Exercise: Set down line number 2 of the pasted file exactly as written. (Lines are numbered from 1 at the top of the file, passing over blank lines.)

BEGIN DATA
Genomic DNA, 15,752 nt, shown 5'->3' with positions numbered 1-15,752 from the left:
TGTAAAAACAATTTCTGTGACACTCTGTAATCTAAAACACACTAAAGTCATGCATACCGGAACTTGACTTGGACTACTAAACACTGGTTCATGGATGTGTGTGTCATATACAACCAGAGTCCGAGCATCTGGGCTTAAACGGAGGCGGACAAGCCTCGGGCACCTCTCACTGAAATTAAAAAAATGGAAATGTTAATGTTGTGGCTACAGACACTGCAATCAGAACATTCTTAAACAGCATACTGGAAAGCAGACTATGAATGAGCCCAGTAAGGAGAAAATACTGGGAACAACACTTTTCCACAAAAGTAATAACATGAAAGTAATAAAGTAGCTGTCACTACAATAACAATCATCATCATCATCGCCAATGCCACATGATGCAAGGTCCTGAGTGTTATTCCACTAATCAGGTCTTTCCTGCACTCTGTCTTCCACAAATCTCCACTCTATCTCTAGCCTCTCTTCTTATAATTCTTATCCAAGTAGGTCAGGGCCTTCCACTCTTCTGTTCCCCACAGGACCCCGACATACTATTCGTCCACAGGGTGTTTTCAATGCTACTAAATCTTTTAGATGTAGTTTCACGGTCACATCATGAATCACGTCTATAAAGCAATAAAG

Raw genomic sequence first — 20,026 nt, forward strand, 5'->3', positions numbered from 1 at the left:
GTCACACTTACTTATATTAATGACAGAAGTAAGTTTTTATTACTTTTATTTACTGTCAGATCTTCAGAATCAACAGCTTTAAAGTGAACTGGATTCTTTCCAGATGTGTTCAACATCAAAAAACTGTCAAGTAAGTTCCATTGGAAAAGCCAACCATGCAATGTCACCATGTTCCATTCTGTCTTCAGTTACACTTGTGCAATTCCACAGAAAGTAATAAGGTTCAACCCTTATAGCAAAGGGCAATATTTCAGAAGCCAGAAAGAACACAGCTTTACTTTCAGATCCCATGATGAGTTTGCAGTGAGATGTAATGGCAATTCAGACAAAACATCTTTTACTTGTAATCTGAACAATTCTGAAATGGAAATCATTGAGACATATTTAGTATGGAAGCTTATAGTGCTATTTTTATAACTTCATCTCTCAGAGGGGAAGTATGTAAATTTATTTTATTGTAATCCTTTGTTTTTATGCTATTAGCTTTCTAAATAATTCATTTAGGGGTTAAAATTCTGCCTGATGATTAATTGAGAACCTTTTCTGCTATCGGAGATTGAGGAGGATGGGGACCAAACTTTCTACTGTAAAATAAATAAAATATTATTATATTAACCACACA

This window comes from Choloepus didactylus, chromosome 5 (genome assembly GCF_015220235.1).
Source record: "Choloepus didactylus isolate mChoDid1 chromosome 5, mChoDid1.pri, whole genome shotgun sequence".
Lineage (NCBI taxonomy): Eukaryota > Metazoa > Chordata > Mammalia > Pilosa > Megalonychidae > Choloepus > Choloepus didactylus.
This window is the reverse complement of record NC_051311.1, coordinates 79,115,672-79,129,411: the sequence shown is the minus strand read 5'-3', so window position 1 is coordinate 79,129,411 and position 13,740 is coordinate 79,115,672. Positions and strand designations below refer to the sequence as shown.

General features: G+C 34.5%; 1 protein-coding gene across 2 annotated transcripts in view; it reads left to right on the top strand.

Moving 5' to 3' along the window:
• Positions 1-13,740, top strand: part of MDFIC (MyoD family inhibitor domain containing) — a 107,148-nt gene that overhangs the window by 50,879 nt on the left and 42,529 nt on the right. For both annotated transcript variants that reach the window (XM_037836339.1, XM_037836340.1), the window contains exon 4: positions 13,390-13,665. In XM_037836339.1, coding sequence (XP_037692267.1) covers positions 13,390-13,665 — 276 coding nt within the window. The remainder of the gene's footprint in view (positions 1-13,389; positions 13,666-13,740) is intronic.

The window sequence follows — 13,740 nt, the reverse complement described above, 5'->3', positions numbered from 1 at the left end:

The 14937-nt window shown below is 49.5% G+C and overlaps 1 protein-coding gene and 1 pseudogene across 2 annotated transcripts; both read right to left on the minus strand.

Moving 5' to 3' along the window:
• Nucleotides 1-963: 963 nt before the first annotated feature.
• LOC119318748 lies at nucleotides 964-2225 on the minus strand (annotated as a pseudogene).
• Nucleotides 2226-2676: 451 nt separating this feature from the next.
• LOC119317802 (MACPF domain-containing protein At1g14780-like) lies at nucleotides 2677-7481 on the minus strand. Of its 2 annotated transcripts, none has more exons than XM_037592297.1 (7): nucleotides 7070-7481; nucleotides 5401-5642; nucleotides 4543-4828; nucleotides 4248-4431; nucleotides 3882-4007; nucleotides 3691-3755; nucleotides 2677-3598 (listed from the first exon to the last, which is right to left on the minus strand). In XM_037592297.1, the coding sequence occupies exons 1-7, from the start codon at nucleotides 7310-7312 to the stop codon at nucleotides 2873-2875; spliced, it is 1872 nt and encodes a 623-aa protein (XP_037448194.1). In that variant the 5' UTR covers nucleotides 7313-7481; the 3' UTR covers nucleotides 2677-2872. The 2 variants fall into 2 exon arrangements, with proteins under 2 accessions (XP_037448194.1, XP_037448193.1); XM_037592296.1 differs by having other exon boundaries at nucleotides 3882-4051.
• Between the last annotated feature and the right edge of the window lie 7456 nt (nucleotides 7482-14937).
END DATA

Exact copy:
TGTAAAAACAATTTCTGTGACACTCTGTAATCTAAAACACACTAAAGTCATGCATACCGGAACTTGACTTGGACTACTAAACACTGGTTCATGGATGTGTGTGTCATATACAACCAGAGTCCGAGCATCTGGGCTTAAACGGAGGCGGACAAGCCTCGGGCACCTCTCACTGAAATTAAAAAAATGGAAATGTTAATGTTGTGGCTACAGACACTGCAATCAGAACATTCTTAAACAGCATACTGGAAAGCAGACTATGAATGAGCCCAGTAAGGAGAAAATACTGGGAACAACACTTTTCCACAAAAGTAATAACATGAAAGTAATAAAGTAGCTGTCACTACAATAACAATCATCATCATCATCGCCAATGCCACATGATGCAAGGTCCTGAGTGTTATTCCACTAATCAGGTCTTTCCTGCACTCTGTCTTCCACAAATCTCCACTCTATCTCTAGCCTCTCTTCTTATAATTCTTATCCAAGTAGGTCAGGGCCTTCCACTCTTCTGTTCCCCACAGGACCCCGACATACTATTCGTCCACAGGGTGTTTTCAATGCTACTAAATCTTTTAGATGTAGTTTCACGGTCACATCATGAATCACGTCTATAAAGCAATAAAG